The Electric Michelangelo Author:Sarah Hall Hall's mellifluous coming-of-age story about an apprentice tattoo artist from the north coast of England who reinvents himself in Coney Island, N.Y., is picaresque in its sweep and lovely in its lush description. This 2004 Booker Prize finalist, Hall's second novel (after Haweswater) but first U.S. release, follows Cyril Parks from his youth in ... more »the 1910s, as he grows up the only son of the widowed proprietor of the Bayview Hotel in Morecambe, through his hard-won apprenticeship to the seedy rogue Eliot Riley, under whose exacting tutelage he becomes a skilled tattoo artist. From his benevolent mother, Reeda Parks, who puts up consumptives at her hotel, he learns not to be disgusted by the spectacle of human misery. (Reeda also performs secret abortions and campaigns for women's suffrage.) Upon Reeda and Riley's deaths, Cy takes off for America and plies his trade among the vibrant array of freak shows at Coney Island. By 1940, he meets a local Russian chess champion, Grace, and during the course of their love affair he inscribes 109 eye tattoos all over her body. Hall's writing is pure joy, especially when describing the childhood seaside shenanigans of Cy and his boy pals.« less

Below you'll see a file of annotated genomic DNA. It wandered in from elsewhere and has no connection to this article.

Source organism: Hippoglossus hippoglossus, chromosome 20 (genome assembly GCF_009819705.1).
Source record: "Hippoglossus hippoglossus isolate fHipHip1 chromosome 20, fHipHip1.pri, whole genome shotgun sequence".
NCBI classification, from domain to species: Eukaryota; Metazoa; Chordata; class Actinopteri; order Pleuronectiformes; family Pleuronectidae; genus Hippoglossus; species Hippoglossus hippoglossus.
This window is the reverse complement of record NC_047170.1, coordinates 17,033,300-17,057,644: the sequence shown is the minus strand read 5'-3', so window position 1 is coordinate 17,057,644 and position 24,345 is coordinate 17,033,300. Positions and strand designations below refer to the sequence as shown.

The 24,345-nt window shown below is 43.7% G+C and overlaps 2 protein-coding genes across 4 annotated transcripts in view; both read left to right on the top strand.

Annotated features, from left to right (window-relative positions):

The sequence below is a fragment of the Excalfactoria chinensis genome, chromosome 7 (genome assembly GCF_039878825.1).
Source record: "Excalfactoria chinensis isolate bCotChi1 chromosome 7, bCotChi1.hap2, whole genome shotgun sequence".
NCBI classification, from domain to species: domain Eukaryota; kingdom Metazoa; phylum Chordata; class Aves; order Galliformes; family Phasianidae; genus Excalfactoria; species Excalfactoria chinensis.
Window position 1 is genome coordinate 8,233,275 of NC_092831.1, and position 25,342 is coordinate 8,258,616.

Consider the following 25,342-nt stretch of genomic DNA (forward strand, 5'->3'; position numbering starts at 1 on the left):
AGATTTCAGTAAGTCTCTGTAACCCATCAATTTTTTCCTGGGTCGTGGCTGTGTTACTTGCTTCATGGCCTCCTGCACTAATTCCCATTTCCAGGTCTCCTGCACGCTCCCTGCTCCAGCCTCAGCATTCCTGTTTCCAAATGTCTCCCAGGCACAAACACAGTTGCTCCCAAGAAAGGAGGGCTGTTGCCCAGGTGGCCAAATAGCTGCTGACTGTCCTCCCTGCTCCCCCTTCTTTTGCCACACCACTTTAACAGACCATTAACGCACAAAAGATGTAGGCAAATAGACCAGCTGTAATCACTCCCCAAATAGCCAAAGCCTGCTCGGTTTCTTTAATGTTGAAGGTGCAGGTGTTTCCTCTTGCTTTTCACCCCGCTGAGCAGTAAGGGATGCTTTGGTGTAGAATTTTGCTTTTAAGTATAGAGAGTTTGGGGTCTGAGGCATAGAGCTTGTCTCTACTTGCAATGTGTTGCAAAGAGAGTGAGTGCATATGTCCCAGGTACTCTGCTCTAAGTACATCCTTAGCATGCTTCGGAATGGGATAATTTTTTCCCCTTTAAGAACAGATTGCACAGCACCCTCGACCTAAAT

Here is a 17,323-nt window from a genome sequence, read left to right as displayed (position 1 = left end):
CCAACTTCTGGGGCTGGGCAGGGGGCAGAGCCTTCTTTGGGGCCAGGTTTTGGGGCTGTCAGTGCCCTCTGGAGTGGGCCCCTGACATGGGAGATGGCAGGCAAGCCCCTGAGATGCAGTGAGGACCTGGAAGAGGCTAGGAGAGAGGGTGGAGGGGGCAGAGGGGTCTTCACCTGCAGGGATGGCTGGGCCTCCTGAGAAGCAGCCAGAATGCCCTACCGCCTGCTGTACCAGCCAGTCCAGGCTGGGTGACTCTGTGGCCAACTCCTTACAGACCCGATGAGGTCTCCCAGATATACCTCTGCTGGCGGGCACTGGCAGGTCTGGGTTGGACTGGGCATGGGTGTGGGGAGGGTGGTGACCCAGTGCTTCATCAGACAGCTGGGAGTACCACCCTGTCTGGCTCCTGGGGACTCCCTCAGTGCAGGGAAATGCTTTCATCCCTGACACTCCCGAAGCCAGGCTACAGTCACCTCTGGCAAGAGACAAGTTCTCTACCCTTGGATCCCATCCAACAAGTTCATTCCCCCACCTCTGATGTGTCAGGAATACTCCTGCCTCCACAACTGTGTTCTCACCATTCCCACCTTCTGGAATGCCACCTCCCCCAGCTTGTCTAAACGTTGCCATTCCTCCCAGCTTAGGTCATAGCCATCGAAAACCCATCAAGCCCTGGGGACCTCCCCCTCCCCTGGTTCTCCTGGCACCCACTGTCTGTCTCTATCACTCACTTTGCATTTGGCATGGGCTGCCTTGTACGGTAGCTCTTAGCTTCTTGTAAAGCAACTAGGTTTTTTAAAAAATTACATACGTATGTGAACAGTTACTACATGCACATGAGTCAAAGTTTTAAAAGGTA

If you have ever wanted to know more about the history of tattos OR about the history of Coney Island, this is your book. A tattoo artist on Coney Island at the beginning of the 20th century. I liked this book but my book group hated it. Frankly, I think that most of them didn't make it past the first chapter and it would have grown on them if they had.
this was a great story of a tattoo artist who grows up in northern england and comes to coney island it the midst of its greatness and encounters many unique people. this was a beautifully written story!
Now that I've finished this novel, I keep thinking back on it as I try to work out my feelings on it. I had read Daughters Of The North and found it a decent read so I decided to check out this one due to the subject. The descriptive prose is so thick that at times you feel like you're swimming through it, but for some reason I can't articulate I actually really enjoyed it. I wouldn't blame anyone put off by the heaviness of the writing style but it actually appealed to me (maybe because I was interested in the plot?). The main character Cy is extremely fleshed-out while the supporting characters all get a decent amount of page-time as well. All in all, I'm surprised at how much I enjoyed this book. If you can struggle through adjusting to the thickness of the writing style, I would definitely recommend this novel.